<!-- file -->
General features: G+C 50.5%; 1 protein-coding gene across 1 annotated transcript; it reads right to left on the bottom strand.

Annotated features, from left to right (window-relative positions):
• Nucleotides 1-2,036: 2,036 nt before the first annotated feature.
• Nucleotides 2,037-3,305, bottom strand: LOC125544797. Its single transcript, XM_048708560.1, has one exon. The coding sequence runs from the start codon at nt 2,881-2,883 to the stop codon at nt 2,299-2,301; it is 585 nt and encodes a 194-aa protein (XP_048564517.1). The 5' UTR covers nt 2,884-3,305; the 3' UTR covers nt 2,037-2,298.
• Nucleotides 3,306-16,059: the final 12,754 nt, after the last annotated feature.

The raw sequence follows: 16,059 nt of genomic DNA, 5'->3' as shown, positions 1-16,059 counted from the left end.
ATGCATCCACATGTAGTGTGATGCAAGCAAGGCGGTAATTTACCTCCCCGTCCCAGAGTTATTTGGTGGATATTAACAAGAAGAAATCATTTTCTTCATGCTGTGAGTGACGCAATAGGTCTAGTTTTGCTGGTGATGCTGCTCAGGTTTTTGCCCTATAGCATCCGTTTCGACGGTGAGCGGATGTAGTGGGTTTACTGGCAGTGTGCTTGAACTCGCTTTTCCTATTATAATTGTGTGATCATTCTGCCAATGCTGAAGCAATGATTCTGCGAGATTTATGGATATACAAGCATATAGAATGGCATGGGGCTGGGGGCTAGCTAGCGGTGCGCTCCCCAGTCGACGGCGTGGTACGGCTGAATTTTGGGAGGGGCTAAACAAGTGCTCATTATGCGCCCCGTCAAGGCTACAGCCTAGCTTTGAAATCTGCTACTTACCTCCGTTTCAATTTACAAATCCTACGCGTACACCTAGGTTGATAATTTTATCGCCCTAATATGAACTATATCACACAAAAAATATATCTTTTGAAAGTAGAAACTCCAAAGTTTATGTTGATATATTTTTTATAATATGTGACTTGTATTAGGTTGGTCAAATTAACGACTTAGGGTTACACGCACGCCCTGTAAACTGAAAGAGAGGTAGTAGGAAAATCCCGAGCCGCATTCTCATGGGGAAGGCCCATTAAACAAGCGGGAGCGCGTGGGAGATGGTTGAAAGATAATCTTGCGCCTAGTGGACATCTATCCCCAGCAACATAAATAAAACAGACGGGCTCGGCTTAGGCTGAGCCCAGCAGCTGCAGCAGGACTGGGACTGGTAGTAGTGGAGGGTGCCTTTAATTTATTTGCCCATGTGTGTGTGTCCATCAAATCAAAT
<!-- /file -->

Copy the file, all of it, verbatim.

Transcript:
General features: G+C 50.5%; 1 protein-coding gene across 1 annotated transcript; it reads right to left on the bottom strand.

Annotated features, from left to right (window-relative positions):
• Nucleotides 1-2,036: 2,036 nt before the first annotated feature.
• Nucleotides 2,037-3,305, bottom strand: LOC125544797. Its single transcript, XM_048708560.1, has one exon. The coding sequence runs from the start codon at nt 2,881-2,883 to the stop codon at nt 2,299-2,301; it is 585 nt and encodes a 194-aa protein (XP_048564517.1). The 5' UTR covers nt 2,884-3,305; the 3' UTR covers nt 2,037-2,298.
• Nucleotides 3,306-16,059: the final 12,754 nt, after the last annotated feature.

The raw sequence follows: 16,059 nt of genomic DNA, 5'->3' as shown, positions 1-16,059 counted from the left end.
ATGCATCCACATGTAGTGTGATGCAAGCAAGGCGGTAATTTACCTCCCCGTCCCAGAGTTATTTGGTGGATATTAACAAGAAGAAATCATTTTCTTCATGCTGTGAGTGACGCAATAGGTCTAGTTTTGCTGGTGATGCTGCTCAGGTTTTTGCCCTATAGCATCCGTTTCGACGGTGAGCGGATGTAGTGGGTTTACTGGCAGTGTGCTTGAACTCGCTTTTCCTATTATAATTGTGTGATCATTCTGCCAATGCTGAAGCAATGATTCTGCGAGATTTATGGATATACAAGCATATAGAATGGCATGGGGCTGGGGGCTAGCTAGCGGTGCGCTCCCCAGTCGACGGCGTGGTACGGCTGAATTTTGGGAGGGGCTAAACAAGTGCTCATTATGCGCCCCGTCAAGGCTACAGCCTAGCTTTGAAATCTGCTACTTACCTCCGTTTCAATTTACAAATCCTACGCGTACACCTAGGTTGATAATTTTATCGCCCTAATATGAACTATATCACACAAAAAATATATCTTTTGAAAGTAGAAACTCCAAAGTTTATGTTGATATATTTTTTATAATATGTGACTTGTATTAGGTTGGTCAAATTAACGACTTAGGGTTACACGCACGCCCTGTAAACTGAAAGAGAGGTAGTAGGAAAATCCCGAGCCGCATTCTCATGGGGAAGGCCCATTAAACAAGCGGGAGCGCGTGGGAGATGGTTGAAAGATAATCTTGCGCCTAGTGGACATCTATCCCCAGCAACATAAATAAAACAGACGGGCTCGGCTTAGGCTGAGCCCAGCAGCTGCAGCAGGACTGGGACTGGTAGTAGTGGAGGGTGCCTTTAATTTATTTGCCCATGTGTGTGTGTCCATCAAATCAAAT